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Serial.write(0x0d); // hex

Serial.write(13); // ASCII

Serial.write('\r'); // char

Is one more efficient? I read how it depends on the terminal program. So does that mean the IDE? (This is my first time working with serial comm.)

  • It’s \r not /r. – Gerben Jul 23 '18 at 15:07
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    All of them are identical. But the last one is the most readable to us humans. So I’d prefer the last one. – Gerben Jul 23 '18 at 15:08
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    it depends on the terminal program ... no it does not. .... the terminal program will receive ASCII CR for each of the lines – jsotola Jul 23 '18 at 15:40
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As mentioned before they are all the same. The thing you have to rememeber is that the compiler takes the human readable code you write and turns it into the instructions the processor can understand. If you want to explore ways the compiler does thing you can compile the program into the hex file and then compare. Or for even less detail, but much easier, look at the size of the file created when you compile in the IDE using just the one line in question inside the setup function

write(0x0d)  ----> 1334 bytes
write(13)    ----> 1334 bytes
write('\r')  ----> 1334 bytes

For this simple example we can assume that all three of these are producing the exact same hex file. There are many more complicated example of different ways to do the same task that may produce more or less efficient code, but in this case the compiler is going to produce the same instruction set to the processor.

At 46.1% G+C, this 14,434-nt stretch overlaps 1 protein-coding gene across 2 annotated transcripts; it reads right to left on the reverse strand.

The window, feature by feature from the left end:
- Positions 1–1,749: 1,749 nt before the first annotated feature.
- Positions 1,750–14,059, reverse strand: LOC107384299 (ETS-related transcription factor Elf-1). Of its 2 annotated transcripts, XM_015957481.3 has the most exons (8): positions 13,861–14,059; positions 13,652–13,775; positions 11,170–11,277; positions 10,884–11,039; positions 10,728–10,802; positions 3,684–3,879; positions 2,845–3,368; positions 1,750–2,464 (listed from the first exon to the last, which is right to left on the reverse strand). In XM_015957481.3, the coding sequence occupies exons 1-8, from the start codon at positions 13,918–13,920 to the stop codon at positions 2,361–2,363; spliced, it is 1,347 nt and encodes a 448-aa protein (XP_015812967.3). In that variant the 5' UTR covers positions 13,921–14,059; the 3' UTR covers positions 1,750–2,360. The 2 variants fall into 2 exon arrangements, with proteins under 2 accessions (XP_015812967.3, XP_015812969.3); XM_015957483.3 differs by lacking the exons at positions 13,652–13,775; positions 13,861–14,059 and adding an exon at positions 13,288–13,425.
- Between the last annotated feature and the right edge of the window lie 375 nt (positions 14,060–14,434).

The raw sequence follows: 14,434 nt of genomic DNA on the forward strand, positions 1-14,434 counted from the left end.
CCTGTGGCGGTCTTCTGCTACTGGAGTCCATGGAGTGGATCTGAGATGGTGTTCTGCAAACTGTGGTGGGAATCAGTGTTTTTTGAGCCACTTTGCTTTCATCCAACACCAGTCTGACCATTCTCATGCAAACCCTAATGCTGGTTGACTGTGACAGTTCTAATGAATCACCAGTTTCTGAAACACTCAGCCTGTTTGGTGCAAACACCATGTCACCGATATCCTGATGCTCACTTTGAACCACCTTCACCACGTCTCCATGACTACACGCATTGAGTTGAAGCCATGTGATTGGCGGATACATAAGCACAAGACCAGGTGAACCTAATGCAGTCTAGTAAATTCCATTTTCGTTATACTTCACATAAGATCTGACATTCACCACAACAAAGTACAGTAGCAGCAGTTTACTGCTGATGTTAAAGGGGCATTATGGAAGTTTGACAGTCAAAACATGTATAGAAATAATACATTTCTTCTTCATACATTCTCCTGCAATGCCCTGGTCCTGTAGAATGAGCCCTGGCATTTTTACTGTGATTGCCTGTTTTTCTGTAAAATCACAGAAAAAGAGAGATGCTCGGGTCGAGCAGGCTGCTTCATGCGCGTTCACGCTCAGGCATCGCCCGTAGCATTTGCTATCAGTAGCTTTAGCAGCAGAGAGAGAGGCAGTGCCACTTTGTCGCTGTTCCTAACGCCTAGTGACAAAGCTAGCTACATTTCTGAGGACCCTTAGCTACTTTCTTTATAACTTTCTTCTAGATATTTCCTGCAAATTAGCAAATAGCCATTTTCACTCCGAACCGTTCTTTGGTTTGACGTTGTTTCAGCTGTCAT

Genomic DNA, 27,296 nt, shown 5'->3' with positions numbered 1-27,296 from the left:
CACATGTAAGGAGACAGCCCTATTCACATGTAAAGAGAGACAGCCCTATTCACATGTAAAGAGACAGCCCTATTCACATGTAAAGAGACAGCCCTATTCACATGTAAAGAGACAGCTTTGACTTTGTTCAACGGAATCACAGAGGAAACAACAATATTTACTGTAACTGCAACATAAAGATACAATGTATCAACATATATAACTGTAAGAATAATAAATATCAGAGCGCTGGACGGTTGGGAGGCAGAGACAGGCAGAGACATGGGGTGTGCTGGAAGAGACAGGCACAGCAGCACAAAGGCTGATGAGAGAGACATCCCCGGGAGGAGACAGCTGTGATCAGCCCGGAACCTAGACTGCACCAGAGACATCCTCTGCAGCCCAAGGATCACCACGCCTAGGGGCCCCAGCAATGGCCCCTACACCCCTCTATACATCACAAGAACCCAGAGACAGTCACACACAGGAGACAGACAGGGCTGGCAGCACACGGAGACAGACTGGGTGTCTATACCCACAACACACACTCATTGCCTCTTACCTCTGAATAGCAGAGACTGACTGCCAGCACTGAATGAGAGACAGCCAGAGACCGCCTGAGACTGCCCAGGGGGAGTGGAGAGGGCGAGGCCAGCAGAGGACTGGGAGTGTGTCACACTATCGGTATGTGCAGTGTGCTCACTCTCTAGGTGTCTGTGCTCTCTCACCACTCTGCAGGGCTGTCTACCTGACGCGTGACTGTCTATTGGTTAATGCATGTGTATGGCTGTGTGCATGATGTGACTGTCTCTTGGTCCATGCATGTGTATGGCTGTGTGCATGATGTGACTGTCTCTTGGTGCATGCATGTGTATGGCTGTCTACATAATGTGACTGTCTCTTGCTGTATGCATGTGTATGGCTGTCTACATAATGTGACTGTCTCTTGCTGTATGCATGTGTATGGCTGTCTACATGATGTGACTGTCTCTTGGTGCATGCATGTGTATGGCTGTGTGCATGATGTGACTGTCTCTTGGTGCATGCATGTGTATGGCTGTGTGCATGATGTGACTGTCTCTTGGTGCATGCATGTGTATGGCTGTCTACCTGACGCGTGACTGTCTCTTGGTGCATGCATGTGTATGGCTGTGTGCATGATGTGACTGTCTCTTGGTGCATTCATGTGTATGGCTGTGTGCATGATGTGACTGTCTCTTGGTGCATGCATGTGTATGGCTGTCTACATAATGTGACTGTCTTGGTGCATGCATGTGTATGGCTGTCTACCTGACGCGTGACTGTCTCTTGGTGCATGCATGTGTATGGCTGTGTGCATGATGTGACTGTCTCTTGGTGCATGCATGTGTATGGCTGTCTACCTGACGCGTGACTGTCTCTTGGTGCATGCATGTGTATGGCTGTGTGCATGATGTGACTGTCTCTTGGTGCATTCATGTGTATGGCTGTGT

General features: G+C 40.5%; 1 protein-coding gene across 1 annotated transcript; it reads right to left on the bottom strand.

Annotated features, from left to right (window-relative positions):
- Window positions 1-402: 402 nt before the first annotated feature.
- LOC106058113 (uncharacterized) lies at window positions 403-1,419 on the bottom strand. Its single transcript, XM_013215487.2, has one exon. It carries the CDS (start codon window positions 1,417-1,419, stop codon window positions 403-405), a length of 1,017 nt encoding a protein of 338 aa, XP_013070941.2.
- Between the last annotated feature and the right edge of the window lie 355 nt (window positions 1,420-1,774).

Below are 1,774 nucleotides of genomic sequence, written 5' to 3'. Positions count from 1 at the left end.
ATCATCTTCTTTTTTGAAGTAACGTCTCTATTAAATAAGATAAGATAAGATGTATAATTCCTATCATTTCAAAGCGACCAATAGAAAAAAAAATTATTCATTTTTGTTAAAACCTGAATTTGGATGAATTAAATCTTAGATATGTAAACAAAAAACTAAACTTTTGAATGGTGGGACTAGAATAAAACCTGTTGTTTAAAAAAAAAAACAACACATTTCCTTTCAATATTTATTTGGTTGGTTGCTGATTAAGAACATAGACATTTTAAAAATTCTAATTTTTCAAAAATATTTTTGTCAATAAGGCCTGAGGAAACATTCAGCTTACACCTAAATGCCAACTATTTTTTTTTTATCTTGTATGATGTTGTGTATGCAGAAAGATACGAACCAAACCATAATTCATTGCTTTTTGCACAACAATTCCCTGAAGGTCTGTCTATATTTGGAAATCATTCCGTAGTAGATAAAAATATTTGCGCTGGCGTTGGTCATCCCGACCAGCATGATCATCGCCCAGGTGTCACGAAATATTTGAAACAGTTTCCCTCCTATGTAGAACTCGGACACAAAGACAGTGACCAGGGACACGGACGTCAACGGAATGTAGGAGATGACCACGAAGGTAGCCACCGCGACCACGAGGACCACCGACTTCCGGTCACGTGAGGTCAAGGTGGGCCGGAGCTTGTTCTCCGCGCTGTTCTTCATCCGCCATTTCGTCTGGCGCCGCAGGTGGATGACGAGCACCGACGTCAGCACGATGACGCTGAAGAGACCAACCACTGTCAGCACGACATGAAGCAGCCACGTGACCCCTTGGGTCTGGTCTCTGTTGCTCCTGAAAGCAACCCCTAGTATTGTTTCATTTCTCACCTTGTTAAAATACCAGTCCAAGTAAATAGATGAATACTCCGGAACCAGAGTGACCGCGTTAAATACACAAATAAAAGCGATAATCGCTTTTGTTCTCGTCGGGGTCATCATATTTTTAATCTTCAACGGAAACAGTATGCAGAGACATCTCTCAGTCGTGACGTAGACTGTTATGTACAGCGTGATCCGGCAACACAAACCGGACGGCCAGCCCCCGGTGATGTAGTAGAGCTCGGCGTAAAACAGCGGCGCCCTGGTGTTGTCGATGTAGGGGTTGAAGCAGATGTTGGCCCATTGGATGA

As pointed out in the comments, I am not saying that because they are the same size they must be the same hex code. As any single byte being written would produce the same size code, but not the same result. But when comparing two methods that we know are the same functionality ( 0x0d and '\r') and they produce the same size binary, then we can assume the compiler reduced them to the same code.

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    write('\t') would result in same size – Juraj Jul 23 '18 at 15:34
  • yes, as would any other single byte. and without having the ability to analyze the hex file, or other ways of getting a gaining a detailed idea of how efficient the code is, you could deduce that they were equally efficient. Although there are many cases this idea would not hold. It does give a new programmer an Idea of whats going on under the hood. – Chad G Jul 23 '18 at 15:46
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There is no difference between all the lines of code in your question. All representations stand for one value, containing one byte. There is only one implementation of Serial::write(), which has a uint8_t as parameter. So all the different representations result in a uint8_t anyway.

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Is one more efficient?

after compilation it is same for all notations. the function and the value are the same for all 3 notations.

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